First the "Mona Lisa," now "Sunflowers." 
Environmental activists have seized upon internationally renowned art as a platform — or in this case a dinner plate — to get their message out there.
Protesters splattered tomato soup over Vincent van Gogh's famous floral painting Sunflowers before gluing themselves to the wall at the National Gallery in London to draw attention to the energy crisis. 
"Millions are being forced to move and tens of thousands face starvation," said 20-year-old protester Anna Holland, according to a press releases from campaign group Just Oil. "This is the future we choose for ourselves if we push for new oil and gas." 
The protest follows another stunt in May by a 36-year-old male activist, disguised in a wig and wheelchair, who threw cake at Leonardo da Vinci's Mona Lisa at the Louvre in Paris before getting tackled by security. In both cases, the art remained unharmed.
Whereas the Louvre demonstrator urged museum patrons to "think of the Earth" and its destruction, protesters at the National Gallery had more specific concerns, citing rising oil prices and climate change.
"Is art worth more than life? More than food? More than justice? The cost of living crisis is driven by fossil fuels — everyday life has become unaffordable for millions of cold, hungry families — they can't even afford to heat a tin of soup," 21-year-old Phoebe Plummer said, according to the press release.
London police arrested two individuals for suspected criminal damage and aggravated trespass.
The group linked to the demonstrations, Just Stop Oil, has claimed responsibility for a series of disruptive protests in London since the start of October — and has vowed to continue. Activists from the organization have also targeted other major artworks, gluing themselves to the frames of da Vinci's "The Last Supper" and John Constable's "The Hay Wain" in London. The group's demands include halting future efforts for fossil fuel exploration, development, and production in the UK.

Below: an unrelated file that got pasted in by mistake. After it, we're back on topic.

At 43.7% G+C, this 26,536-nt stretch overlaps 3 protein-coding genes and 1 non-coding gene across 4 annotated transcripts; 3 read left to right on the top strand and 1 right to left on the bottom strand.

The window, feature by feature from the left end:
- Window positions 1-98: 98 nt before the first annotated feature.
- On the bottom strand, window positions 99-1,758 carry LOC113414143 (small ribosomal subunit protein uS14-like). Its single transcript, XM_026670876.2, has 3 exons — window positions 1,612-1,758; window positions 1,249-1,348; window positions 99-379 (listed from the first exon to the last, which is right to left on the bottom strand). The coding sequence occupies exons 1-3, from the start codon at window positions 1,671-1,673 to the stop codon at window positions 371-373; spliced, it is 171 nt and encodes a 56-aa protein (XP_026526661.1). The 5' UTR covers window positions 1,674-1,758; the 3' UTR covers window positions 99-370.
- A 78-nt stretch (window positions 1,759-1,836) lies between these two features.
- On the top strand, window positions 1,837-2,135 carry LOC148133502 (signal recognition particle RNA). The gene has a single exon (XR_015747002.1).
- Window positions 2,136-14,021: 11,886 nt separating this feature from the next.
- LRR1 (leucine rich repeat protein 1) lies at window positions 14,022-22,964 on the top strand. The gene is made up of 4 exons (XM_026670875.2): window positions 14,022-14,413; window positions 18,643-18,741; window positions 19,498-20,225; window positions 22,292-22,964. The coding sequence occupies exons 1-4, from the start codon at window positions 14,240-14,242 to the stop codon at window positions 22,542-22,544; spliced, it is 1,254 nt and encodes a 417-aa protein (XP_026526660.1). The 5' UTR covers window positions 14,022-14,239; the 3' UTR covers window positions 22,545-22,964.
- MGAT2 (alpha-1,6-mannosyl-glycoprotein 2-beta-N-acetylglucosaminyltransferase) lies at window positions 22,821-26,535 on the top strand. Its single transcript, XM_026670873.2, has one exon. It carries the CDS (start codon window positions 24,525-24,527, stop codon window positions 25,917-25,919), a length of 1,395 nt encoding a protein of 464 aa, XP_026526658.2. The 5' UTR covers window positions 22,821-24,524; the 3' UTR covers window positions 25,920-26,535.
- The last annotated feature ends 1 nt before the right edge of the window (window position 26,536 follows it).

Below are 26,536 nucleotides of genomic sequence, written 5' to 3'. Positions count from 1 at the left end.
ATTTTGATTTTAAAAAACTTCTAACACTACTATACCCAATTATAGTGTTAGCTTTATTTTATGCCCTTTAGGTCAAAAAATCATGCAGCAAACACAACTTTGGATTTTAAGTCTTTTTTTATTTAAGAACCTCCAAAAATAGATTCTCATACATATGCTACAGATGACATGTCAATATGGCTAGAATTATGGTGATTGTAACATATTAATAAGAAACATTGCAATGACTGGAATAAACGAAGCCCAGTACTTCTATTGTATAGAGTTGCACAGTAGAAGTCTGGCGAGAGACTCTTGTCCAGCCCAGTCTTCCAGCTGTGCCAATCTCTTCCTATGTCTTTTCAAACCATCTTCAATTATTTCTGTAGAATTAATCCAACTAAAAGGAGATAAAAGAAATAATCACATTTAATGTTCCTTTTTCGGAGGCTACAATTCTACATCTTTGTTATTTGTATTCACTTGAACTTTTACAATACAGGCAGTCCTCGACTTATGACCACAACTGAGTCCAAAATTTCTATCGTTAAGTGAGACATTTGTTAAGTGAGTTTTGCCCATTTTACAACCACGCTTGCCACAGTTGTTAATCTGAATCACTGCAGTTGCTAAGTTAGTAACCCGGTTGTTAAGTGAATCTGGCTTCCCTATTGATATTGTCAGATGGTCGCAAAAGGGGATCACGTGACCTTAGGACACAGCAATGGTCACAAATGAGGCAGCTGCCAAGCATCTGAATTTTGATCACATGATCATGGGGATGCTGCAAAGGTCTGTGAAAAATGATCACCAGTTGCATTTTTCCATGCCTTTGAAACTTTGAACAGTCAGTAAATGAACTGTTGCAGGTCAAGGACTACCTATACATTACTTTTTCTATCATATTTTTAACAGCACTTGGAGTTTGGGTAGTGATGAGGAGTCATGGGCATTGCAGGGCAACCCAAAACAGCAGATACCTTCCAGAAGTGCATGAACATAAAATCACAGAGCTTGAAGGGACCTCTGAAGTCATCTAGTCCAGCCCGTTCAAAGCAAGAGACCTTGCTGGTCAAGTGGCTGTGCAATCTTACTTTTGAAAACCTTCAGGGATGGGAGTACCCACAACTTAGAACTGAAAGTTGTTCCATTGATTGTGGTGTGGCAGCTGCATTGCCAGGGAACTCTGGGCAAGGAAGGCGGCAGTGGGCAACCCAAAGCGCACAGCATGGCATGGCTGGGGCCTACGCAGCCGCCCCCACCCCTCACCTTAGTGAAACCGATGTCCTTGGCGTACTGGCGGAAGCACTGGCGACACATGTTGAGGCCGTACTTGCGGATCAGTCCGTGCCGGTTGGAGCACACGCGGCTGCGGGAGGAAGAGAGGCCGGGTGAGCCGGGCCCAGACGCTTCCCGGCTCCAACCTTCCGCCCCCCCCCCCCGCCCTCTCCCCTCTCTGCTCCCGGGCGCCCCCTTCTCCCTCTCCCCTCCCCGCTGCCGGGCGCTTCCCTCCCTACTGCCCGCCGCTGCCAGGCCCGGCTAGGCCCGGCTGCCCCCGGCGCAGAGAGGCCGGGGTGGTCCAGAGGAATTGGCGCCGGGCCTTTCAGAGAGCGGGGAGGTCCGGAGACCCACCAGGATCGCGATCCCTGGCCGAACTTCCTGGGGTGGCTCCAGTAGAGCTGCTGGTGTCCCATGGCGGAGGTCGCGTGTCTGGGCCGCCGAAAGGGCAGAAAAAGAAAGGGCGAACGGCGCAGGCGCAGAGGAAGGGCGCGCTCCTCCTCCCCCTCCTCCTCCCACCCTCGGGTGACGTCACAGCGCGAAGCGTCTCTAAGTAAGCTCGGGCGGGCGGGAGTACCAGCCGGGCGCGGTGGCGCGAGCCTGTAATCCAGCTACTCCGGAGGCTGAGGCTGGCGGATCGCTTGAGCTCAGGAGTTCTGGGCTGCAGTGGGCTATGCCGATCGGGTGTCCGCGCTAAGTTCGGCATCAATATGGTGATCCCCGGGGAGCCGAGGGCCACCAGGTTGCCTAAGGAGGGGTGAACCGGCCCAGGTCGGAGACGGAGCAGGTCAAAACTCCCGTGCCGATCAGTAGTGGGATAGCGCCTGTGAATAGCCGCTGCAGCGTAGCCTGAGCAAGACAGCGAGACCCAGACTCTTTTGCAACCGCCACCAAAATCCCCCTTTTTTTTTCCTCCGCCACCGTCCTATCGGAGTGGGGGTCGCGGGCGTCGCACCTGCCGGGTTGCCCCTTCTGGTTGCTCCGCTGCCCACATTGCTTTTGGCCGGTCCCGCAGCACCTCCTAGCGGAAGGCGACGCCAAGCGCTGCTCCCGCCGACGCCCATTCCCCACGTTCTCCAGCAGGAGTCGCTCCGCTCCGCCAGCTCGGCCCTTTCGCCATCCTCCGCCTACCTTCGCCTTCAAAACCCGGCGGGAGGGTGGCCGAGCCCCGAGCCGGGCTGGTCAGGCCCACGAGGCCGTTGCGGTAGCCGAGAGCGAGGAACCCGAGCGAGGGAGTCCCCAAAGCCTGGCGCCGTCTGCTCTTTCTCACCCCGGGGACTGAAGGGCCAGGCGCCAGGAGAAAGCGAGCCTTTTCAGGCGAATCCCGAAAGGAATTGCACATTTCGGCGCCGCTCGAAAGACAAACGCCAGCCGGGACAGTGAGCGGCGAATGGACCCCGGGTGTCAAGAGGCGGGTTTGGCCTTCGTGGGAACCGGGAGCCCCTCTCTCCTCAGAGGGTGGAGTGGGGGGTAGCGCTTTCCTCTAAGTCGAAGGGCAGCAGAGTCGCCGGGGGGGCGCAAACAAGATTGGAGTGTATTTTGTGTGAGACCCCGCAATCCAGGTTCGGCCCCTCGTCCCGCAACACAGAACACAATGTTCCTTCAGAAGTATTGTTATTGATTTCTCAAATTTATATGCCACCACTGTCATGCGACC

Just Stop Oil did not immediately respond to Cheddar News' request for comment.
The group's protests follow the British government's decision to open a new licensing round for oil and gas exploration in the North Sea. The decision, which comes less than a month before the United Nations' COP27 climate conference, has faced intense criticism from scientists and environmental activists.
Russia's invasion of Ukraine has thrown Europe and the world into an energy crisis. Europe's reliance on Russian energy has skyrocketed the price of natural gas as Russia cuts down on gas flow in response to Western sanctions. A recent decision by OPEC+ to cut oil production by two million barrels per day starting in November could also push gasoline prices even higher for consumers. 
At NYC Climate Week in September, leaders optimistically predicted that the energy crisis could push the world more quickly toward green and renewable energy solutions while acknowledging that some nations were taking the opposite tack.
"I'm sure many of you will join me in being increasingly concerned by reports from all over the globe of leaders seeking to find or extract new fossil fuels as an answer to the energy crisis," said Helen Clarkson, CEO of The Climate Group.
As COP27 draws nearer, amid a spate of devastating extreme weather events worldwide, United Nations Secretary General António Guterres called on nations to make climate action the "top global priority that it must be."